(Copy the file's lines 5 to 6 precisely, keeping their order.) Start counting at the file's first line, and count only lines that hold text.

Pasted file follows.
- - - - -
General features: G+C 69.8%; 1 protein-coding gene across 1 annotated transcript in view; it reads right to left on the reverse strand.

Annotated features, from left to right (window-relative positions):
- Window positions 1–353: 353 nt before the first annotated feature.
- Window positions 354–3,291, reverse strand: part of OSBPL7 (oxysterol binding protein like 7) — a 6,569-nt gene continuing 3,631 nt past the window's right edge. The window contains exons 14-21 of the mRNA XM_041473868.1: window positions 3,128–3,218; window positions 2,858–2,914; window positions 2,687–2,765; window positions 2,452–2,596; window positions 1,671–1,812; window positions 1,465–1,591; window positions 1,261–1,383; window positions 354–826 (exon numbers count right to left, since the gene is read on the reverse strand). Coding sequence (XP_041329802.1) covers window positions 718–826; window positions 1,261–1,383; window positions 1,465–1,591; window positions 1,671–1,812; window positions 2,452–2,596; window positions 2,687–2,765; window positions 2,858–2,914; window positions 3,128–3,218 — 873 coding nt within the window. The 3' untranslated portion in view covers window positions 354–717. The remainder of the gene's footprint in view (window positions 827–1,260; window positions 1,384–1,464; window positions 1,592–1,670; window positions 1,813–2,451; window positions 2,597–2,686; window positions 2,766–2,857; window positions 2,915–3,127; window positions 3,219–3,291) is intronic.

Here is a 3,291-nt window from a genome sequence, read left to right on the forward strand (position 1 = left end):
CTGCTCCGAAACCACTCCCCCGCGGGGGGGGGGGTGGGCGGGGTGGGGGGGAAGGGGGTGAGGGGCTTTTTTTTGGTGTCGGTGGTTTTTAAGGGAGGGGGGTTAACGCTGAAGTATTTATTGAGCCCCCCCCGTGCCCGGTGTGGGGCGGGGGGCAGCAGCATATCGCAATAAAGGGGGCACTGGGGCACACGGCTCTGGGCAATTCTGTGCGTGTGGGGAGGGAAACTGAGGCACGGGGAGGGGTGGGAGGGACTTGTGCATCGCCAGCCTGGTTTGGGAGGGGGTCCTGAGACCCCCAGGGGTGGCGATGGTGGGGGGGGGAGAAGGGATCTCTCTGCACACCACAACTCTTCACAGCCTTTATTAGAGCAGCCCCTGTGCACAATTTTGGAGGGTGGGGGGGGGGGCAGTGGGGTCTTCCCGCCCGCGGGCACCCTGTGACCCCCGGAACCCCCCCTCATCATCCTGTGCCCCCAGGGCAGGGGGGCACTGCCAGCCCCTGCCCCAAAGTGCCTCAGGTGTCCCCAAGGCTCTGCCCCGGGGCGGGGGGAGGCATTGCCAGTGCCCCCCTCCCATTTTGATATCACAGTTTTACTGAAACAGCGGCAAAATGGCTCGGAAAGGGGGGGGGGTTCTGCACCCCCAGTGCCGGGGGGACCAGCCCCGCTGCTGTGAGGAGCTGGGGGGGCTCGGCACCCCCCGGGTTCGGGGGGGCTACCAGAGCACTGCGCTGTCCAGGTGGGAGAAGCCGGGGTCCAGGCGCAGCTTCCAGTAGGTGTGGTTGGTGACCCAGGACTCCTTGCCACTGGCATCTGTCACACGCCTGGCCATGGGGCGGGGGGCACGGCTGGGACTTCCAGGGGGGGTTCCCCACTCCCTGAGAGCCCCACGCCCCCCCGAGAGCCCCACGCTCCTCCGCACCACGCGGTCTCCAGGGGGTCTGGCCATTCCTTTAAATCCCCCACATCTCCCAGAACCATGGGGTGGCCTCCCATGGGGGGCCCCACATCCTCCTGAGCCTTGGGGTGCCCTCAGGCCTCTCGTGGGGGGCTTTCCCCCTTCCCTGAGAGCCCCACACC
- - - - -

Here is a 3,291-nt window from a genome sequence, read left to right on the forward strand (position 1 = left end):
CTGCTCCGAAACCACTCCCCCGCGGGGGGGGGGGTGGGCGGGGTGGGGGGGAAGGGGGTGAGGGGCTTTTTTTTGGTGTCGGTGGTTTTTAAGGGAGGGGGGTTAACGCTGAAGTATTTATTGAGCCCCCCCCGTGCCCGGTGTGGGGCGGGGGGCAGCAGCATATCGCAATAAAGGGGGCACTGGGGCACACGGCTCTGGGCAATTCTGTGCGTGTGGGGAGGGAAACTGAGGCACGGGGAGGGGTGGGAGGGACTTGTGCATCGCCAGCCTGGTTTGGGAGGGGGTCCTGAGACCCCCAGGGGTGGCGATGGTGGGGGGGGGAGAAGGGATCTCTCTGCACACCACAACTCTTCACAGCCTTTATTAGAGCAGCCCCTGTGCACAATTTTGGAGGGTGGGGGGGGGGGCAGTGGGGTCTTCCCGCCCGCGGGCACCCTGTGACCCCCGGAACCCCCCCTCATCATCCTGTGCCCCCAGGGCAGGGGGGCACTGCCAGCCCCTGCCCCAAAGTGCCTCAGGTGTCCCCAAGGCTCTGCCCCGGGGCGGGGGGAGGCATTGCCAGTGCCCCCCTCCCATTTTGATATCACAGTTTTACTGAAACAGCGGCAAAATGGCTCGGAAAGGGGGGGGGGTTCTGCACCCCCAGTGCCGGGGGGACCAGCCCCGCTGCTGTGAGGAGCTGGGGGGGCTCGGCACCCCCCGGGTTCGGGGGGGCTACCAGAGCACTGCGCTGTCCAGGTGGGAGAAGCCGGGGTCCAGGCGCAGCTTCCAGTAGGTGTGGTTGGTGACCCAGGACTCCTTGCCACTGGCATCTGTCACACGCCTGGCCATGGGGCGGGGGGCACGGCTGGGACTTCCAGGGGGGGTTCCCCACTCCCTGAGAGCCCCACGCCCCCCCGAGAGCCCCACGCTCCTCCGCACCACGCGGTCTCCAGGGGGTCTGGCCATTCCTTTAAATCCCCCACATCTCCCAGAACCATGGGGTGGCCTCCCATGGGGGGCCCCACATCCTCCTGAGCCTTGGGGTGCCCTCAGGCCTCTCGTGGGGGGCTTTCCCCCTTCCCTGAGAGCCCCACACC